PRS Legislative Research is incubated by the Centre for Policy Research.

I found out about this group via an article by its Director C.V.Madhukar that appeared in the Indian Express on Jan 3 , 2007. The article talks about the lack of debate and the “voice vote” culture. Even such monumental bills having deep social impact such as the OBC Quota bill were passed with almost no debate.  Article source

Being an effective Lok Sabha MP can mean very hard work. To make things more difficult, MPs do not have budgets available to hire good research staff. The Parliament library offers an important service by providing, at fairly short notice, clippings of recent newspaper articles to MPs on request. But it is left to the MP to sift through the many clippings and distil his or her arguments. What is even more worrisome is that the world’s largest democracy seems to expect MPs to decide on national policy based on newspaper reports.

A brilliant observation. The newspapers (read main stream media) influence over law making must be reduced. Debates must be conducted on the basis of available facts. Sometimes these facts are not easy to obtain or analyze. As Mr Madhukar says, all steps must be taken to increase budgetary support to each MP to hire research staff. If you have seen US political TV shows like “The West Wing” – you will know what I am talking about.  We need our share of ambitious and young research assisstants too.

Most bills in Parliament are passed by a voice vote. So there is not even a record of whether a certain MP was present at the time of the passage of a bill. This seems to be an easy one to fix — the Parliament has the technology that allows MPs to push a button to vote on bills.

I am reading quite a bit these days. Very rarely do I come across an article that has me nodding in agreement throughout.

They are looking for public participation in their efforts. I will be emailing them shortly to see if there can be an exchange of ideas between the blogger community and this organization.

PRS is also making significant efforts to reach out to the citizen sector, the corporate sector and the Press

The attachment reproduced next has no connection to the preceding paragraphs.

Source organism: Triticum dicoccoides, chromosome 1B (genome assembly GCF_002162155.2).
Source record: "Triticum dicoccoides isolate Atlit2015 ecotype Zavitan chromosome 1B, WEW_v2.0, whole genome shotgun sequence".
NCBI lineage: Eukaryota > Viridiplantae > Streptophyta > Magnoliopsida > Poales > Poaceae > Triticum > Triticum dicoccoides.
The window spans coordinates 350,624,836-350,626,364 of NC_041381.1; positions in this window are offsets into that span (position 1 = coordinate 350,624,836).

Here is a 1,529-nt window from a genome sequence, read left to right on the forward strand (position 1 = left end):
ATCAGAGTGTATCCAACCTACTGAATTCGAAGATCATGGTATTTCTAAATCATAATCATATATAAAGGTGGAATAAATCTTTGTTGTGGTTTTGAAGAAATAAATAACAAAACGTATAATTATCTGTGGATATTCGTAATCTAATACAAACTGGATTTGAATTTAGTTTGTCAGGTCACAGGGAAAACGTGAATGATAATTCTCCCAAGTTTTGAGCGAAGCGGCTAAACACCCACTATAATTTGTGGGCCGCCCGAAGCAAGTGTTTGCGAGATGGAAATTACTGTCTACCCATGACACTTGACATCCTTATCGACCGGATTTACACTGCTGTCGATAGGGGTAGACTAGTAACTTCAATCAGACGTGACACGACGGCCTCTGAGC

Good work guys.


If you have any comment about upcoming bills, you can post a comment on their website

I think this is one of the very few ways the general public can communicate with law makers in India.

2006 – When our interests were narrowed

Posted in Uncategorized by realitycheck on January 2, 2007

Future generations will look at the year 2006 as a turning point in the history of India.  The OBC reservation policy, as Nani Palkhiwala points out, is the “paramount constitutional issue” today. Everything else, whether it is the economy or foreign policy or taxation, comes later.  This was the year the interests of Indians were narrowed even further on the basis of caste.

Two bit politicians talked freely about amending the constitution as if it were just a procedural formality. The poor and really depressed were the target of bait-and-switch tactics by politicians and left wingers of all hues. They were used as poster-boys for creating policies that really had no impact on them. The “demo version” showed poor and oppressed people, but the actual law showed creamy layers.

The most important takeway from 2006 was the absolute disregard for social data while framing policies. Top rung ministers pooh-poohed even the basic requirement for a community to establish backwardness in a scientific way. When data came out of unexpected sources, the anomalies were striking. These anomalies would be sufficient to start a revolution in any other country, but we Indians are patient.

On that note, Happy New Year !!